Election Guide 2016: Referendum 3C — Tax increase for full-day kindergarten | SteamboatToday.com

Election Guide 2016: Referendum 3C — Tax increase for full-day kindergarten

Kindergartner Maya Peilet, right, visits with her classmate Gracey Keller, during the first day of school at Soda Creek Elementary in 2015.
Courtesy Photo

Referendum 3C ballot language:

Shall Steamboat Springs School District No. RE-2 taxes be increased up to $950,000 annually beginning in 2017 for the purpose of providing funding for full-day kindergarten program costs for those parents who choose to participate in the full-day program (or such lesser amount as is permitted under section 22-54-108.5); and shall the district be authorized to collect, retain and spend all revenues from such taxes and the earnings from the investment of such revenues as a voter approved revenue change and an exception to the limits which would otherwise apply under Article X, Section 20 of the Colorado Constitution?

— The Steamboat Springs Board of Education voted in August for the school district to let voters decide whether to approve Referendum 3C, a mill levy override to fund free all-day kindergarten in the city.

Currently, the state funds kindergarten at only 58 percent of the cost that districts spend to educate kindergartens for a full day, leading many districts to charge tuition or absorb the extra costs into their general fund.

Colorado only requires that districts offer half-day kindergarten programs, and while legislators previously pledged to increase the level of kindergarten funding each year until full-day programs were funded, those increases stalled when 58 percent funding was reached.

Proponents of the mill levy say the money generated from the tax would ensure all students have the opportunity to attend a full-day program regardless of their family’s ability to pay. In the past, district tuition has fluctuated and has been as high as $2,400 per student.

While some scholarships were offered in the past, proponents believe some families struggle to afford the tuition but do not seek financial assistance.

“This evens the playing field,” said Carol Harris, a kindergarten teacher at Strawberry Park Elementary.

While there is no formal opposition to the mill levy, supporters said they’ve heard some people believe kindergarten is no different than daycare, which shouldn’t be supported by taxes.

Harris said kindergarten instruction today is much more complex than a daycare program, and the second half of a kindergartener’s day can include instruction in Spanish, music, art and physical education.

It’s also the time of the day when special services, like speech, academic intervention and English language learner services take place. If a student only attends for a half-day, those supports will take place in the morning, cutting into core English and math instruction.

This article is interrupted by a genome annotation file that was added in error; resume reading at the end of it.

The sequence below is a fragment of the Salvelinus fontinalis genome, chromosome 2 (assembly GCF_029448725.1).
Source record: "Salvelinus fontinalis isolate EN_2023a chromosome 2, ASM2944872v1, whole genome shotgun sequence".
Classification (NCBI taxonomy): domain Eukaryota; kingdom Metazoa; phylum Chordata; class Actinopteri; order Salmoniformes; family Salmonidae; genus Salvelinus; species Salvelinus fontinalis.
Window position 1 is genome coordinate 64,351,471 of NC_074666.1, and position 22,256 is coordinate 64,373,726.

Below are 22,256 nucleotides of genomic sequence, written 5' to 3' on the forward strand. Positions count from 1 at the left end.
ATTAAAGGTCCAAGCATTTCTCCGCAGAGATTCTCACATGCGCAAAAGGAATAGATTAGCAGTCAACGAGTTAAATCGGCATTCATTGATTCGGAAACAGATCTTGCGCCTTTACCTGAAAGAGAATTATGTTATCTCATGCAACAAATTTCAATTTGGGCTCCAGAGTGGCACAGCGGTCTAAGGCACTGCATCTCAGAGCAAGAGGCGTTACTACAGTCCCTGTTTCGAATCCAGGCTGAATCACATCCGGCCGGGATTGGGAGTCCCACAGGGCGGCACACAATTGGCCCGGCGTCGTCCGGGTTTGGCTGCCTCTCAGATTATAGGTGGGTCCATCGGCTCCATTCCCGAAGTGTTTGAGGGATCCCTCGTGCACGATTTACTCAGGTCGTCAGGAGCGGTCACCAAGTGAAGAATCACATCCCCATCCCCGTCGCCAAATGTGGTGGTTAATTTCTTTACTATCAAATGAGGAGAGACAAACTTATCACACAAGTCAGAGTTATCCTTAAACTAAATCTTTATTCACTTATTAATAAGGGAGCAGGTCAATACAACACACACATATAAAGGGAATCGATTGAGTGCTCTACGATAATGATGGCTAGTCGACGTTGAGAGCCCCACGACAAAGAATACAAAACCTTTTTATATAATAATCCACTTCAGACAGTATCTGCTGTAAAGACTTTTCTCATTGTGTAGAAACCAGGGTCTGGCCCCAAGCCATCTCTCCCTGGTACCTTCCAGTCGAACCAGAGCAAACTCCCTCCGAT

“Doing interventions now, it’s going to save the students a lot of time later trying to catch up, and it also saves us resources,” Harris said.

The proposed tax will vary each year and generate enough money to match the approximate number of students enrolled in kindergarten, but the ballot language is phrased so that up to $950,000 can be collected in the event that enrollment or funding levels significantly increase over the years.

In a year with 170 kindergarten students (a few more than this year), the tax would generate about $530,000.

With 170 students, the estimated impact to a residential homeowner would be $5 per $100,000 of value, or $25 annually on a home with an assessed value of $500,000.

For a commercial property owner in the same scenario, the impact would be $18.50 per $100,000 of assessed value, or $185 annually for a commercial property valued at $1 million.

“It’s a small tax,” said Chris Hamsher, a local attorney who is leading the Full Day K for Steamboat campaign.

Hamsher, the father of a 10-month-old son, said he sympathizes with business owners who pay a disproportionately higher share of taxes than homeowners, but he believes the cost will be worth it for future kindergartners and provide a return on investment for educators.

“I think we can afford to make a small and relatively valuable commitment to our kids,” Hamsher said.

Hamsher said he’s heard from people who mistakenly believe that because of the way the ballot language is worded, the district could collect the full $950,000 regardless of how many students are enrolled.

By state statute, the district could not collect more than was needed for kindergarten, Hamsher said.

The tax would stop being collected if the state began funding full-day kindergarten.

To reach Teresa Ristow, call 970-871-4206, email tristow@SteamboatToday.com or follow her on Twitter @TeresaRistow

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